Tihange Nuclear Power Station

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Tihange Nuclear Power Station
Huy, koeltorens 2007-05-01 14.57.JPG
Tihange Nuclear Power Station is located in Belgium
Tihange Nuclear Power Station
Location of Tihange Nuclear Power Station in Belgium
Country Belgium
Location Huy
Coordinates 50°32′4.66″N 5°16′21.12″E / 50.5346278°N 5.2725333°E / 50.5346278; 5.2725333Coordinates: 50°32′4.66″N 5°16′21.12″E / 50.5346278°N 5.2725333°E / 50.5346278; 5.2725333
Construction began 1970
Commission date 1 October 1975
Owner(s) Electrabel
Nuclear power station
Reactor type pressurized water reactors
Power generation
Units operational 1 x 962 MW
1 x 1008 MW
1 x 1015 MW
Nameplate capacity 2,985
Annual generation 23 TWh

The Tihange Nuclear Power Station is one of the two large-scale nuclear power plants in Belgium, the other being Doel Nuclear Power Station. It is located on the right bank of the Meuse River in the Belgian district of Tihange, part of Huy municipality in the Walloon province of Liège. The primary stakeholder in the plant is the Belgian energy company Electrabel.


The plant has three pressurized water reactors, with a total capacity of 2985 MWe and makes up 52% of the total Belgian nuclear generating capacity.[1] Its units are rated as follows:

  • Tihange 1: 962 MWe (1975)
  • Tihange 2: 1008 MWe (1983)
  • Tihange 3: 1015 MWe (1985)

The reactors were supplied by different consortia, respectively ACLF (ACECOWEN-Creusot-Loire-Framatome), FRAMACECO (Framatome-ACEC-Cockerill), ACECOWEN (ACEC-Cockerill-Westinghouse).[2]

The units were designed for an operational lifetime of 30 years. In 2003, a Belgian law concerning the closure of the Belgian nuclear reactors permitted an operational lifetime of 40 years for the three reactors in Tihange. On July 4, 2012, however, the Belgian government decided that Tihange 1 could be operated until 2025.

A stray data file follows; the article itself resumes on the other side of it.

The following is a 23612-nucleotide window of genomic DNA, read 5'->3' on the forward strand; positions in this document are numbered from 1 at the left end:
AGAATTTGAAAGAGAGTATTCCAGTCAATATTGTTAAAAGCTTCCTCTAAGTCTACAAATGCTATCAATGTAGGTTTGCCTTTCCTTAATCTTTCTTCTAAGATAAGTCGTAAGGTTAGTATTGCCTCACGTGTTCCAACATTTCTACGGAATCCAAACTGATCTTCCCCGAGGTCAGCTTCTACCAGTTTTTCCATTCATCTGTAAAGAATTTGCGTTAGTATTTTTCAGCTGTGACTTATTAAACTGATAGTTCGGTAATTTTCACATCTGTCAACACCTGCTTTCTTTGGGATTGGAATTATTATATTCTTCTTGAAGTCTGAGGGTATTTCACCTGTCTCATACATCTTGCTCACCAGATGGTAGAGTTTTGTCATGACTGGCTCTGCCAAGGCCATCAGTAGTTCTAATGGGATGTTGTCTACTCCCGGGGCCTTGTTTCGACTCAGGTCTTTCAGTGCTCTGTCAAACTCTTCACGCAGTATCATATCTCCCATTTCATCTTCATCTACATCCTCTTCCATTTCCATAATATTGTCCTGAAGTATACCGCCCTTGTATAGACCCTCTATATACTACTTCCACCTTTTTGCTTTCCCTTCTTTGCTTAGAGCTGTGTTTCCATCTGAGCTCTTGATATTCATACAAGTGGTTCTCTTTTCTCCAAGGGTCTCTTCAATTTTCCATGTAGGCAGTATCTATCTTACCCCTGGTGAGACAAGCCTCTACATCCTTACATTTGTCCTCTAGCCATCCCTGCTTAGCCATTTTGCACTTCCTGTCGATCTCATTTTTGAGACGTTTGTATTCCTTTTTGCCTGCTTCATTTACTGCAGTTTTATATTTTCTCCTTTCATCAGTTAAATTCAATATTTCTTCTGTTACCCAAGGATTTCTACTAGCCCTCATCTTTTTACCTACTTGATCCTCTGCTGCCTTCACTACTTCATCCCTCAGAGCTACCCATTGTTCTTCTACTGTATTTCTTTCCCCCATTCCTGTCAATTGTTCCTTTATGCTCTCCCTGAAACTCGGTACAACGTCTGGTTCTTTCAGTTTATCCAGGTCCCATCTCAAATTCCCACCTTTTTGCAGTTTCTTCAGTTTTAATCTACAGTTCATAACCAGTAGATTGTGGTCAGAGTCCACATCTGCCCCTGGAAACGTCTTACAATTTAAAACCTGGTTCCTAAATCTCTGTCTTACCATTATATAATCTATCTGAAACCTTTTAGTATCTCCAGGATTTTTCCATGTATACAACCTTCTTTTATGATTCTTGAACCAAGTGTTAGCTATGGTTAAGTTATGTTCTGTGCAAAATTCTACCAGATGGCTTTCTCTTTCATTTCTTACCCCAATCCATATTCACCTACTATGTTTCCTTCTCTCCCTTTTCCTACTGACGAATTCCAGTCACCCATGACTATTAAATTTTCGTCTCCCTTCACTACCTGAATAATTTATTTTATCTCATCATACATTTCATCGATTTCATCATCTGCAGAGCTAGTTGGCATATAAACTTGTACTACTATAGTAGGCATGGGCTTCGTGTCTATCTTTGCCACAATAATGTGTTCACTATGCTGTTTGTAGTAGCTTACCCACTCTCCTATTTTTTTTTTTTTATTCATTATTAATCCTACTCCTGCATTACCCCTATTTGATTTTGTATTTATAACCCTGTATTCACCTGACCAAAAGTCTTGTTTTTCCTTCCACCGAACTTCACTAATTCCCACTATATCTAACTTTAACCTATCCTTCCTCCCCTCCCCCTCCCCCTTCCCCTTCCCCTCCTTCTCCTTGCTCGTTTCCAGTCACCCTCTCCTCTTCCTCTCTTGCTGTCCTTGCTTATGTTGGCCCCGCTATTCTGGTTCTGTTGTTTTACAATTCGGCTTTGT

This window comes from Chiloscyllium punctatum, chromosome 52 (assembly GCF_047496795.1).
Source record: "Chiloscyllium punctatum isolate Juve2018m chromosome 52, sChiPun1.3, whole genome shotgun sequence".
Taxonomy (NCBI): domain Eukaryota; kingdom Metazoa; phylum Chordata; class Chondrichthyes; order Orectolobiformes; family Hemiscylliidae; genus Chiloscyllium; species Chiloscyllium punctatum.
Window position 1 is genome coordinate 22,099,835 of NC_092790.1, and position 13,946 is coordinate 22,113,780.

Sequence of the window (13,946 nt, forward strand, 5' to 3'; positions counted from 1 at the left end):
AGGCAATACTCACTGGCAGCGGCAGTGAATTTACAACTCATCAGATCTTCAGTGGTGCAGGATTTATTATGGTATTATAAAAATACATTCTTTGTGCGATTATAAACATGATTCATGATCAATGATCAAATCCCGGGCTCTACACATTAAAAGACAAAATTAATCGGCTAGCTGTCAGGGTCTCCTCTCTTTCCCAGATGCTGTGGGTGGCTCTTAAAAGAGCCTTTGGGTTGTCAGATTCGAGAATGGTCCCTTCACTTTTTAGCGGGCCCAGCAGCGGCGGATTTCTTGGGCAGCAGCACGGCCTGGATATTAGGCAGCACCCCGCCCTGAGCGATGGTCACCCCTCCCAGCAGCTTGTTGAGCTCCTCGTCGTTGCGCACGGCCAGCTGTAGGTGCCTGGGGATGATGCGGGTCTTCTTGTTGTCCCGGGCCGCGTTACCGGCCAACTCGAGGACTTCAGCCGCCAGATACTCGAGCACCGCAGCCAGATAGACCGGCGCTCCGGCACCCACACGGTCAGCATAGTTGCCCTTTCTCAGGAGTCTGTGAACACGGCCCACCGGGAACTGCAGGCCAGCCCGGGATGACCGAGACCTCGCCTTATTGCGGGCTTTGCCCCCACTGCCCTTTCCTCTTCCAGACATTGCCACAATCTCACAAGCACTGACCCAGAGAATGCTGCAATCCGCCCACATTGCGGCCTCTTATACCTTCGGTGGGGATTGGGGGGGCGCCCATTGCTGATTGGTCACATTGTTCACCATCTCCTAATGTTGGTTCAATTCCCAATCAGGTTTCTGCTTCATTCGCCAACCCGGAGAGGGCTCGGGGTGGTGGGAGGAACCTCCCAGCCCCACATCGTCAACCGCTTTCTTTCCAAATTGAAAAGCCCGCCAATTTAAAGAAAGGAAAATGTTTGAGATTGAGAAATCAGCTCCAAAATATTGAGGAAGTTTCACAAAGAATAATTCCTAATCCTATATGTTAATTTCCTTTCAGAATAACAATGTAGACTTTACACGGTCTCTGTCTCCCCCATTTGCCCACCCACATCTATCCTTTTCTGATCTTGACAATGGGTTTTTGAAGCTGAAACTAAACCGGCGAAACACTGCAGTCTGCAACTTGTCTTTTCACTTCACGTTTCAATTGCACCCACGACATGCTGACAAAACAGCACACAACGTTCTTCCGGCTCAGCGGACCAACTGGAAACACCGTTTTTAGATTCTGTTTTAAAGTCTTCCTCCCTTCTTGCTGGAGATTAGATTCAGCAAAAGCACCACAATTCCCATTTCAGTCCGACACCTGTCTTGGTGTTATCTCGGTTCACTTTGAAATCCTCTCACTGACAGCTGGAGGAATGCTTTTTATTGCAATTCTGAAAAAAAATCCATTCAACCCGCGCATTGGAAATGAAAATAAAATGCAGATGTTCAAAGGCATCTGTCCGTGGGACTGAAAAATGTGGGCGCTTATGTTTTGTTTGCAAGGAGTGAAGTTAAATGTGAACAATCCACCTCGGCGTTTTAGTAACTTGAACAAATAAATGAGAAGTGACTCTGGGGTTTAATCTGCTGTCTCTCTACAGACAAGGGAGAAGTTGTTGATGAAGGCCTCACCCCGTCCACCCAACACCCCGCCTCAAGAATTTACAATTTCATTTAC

On November 22, 2002, an incident occurred in Block 2 (INES 2). The reactor - shut down at this time and no longer critical - yet decay heat produced that was discharged as during power operation by circulating coolant in the primary circuit. In one test, a safety valve of the pressurizer has been opened by mistake, causing the pressure in the primary circuit very quickly fell from 155 to 85 bar bar. The high pressure in the primary circuit during operation causes the water does not boil even at a high temperature, but remains in the liquid state. If the pressure drops, then the boiling point of water is lowered. Then, the decay heat of the fuel can no longer be taken away, and there is a danger of a core meltdown. In this specific case several safety systems were activated due to the rapid pressure drop in the pumped water into the primary circuit and thus the fuel further cooled. The erroneously open pressure relief valve was closed again after three minutes On September 3, 2008 a malfunctioning fan was found in a reactor. This was classified as INES-1.[3] Also, in 2005 and 2002 there were two INES-2 incidents. And in 2001 and 1993 there were fires on the site of the nuclear power plant. Those were classified as level 0.[4]

Since 2006 there has been a leak of 0.5 up to 2 liters slightly radioactive water from a deactivation-bath.[5] After this was notified to the Belgium Federal Agency for Nuclear Control (FANC) (nl) Electrabel tried to find the cause of the leak. But on 11 July 2012 it became known, that the leakage still exists. According to FANC this issue is "under control" and no radioactivity leaks outside the buildings.[6]

September 1, 2012, it became known that the Tihange 2 reactor shows up to 0.3 m-depth signs of erosion weakening the outer reinforced concrete mantle. Electrabel and the Belgian nuclear regulator FANC deny any immediate security risk since the reactor was already shut down for maintenance.[7]

February 23, 2015, Dutch newspaper reports on thousands of cracks well up to 6 cm according to Federaal Agentschap voor Nucleaire Controle (FANC).[8] Actual discussion still assumes the reactor to be turned on in July again. This did not happen, and in September 2015 the unit is still offline pending further investigation.

See also[edit]


External links[edit]

  • Belgian, Dutch, German alliance against the NPP Tihange stop-tihange.org
  • Site Electrabel regarding the nuclear plants in Doel and Tihange Electrabel